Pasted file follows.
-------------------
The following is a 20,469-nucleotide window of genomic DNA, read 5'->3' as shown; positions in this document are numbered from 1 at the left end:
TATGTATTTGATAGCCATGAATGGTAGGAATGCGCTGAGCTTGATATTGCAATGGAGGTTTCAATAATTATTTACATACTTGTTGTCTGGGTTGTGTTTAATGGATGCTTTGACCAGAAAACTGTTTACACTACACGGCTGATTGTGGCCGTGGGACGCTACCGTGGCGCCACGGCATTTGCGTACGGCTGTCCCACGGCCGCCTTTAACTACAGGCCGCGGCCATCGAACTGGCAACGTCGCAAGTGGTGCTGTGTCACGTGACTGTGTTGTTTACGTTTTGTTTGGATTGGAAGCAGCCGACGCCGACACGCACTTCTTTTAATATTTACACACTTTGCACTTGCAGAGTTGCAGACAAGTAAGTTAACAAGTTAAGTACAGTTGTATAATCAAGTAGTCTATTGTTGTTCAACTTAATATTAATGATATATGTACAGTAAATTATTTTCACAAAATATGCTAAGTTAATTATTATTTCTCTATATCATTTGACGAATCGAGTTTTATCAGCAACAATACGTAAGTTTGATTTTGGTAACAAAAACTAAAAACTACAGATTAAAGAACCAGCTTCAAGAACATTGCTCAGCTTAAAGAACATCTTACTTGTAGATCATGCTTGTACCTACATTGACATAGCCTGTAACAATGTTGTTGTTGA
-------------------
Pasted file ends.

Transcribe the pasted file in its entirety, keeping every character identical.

The following is a 20,469-nucleotide window of genomic DNA, read 5'->3' as shown; positions in this document are numbered from 1 at the left end:
TATGTATTTGATAGCCATGAATGGTAGGAATGCGCTGAGCTTGATATTGCAATGGAGGTTTCAATAATTATTTACATACTTGTTGTCTGGGTTGTGTTTAATGGATGCTTTGACCAGAAAACTGTTTACACTACACGGCTGATTGTGGCCGTGGGACGCTACCGTGGCGCCACGGCATTTGCGTACGGCTGTCCCACGGCCGCCTTTAACTACAGGCCGCGGCCATCGAACTGGCAACGTCGCAAGTGGTGCTGTGTCACGTGACTGTGTTGTTTACGTTTTGTTTGGATTGGAAGCAGCCGACGCCGACACGCACTTCTTTTAATATTTACACACTTTGCACTTGCAGAGTTGCAGACAAGTAAGTTAACAAGTTAAGTACAGTTGTATAATCAAGTAGTCTATTGTTGTTCAACTTAATATTAATGATATATGTACAGTAAATTATTTTCACAAAATATGCTAAGTTAATTATTATTTCTCTATATCATTTGACGAATCGAGTTTTATCAGCAACAATACGTAAGTTTGATTTTGGTAACAAAAACTAAAAACTACAGATTAAAGAACCAGCTTCAAGAACATTGCTCAGCTTAAAGAACATCTTACTTGTAGATCATGCTTGTACCTACATTGACATAGCCTGTAACAATGTTGTTGTTGA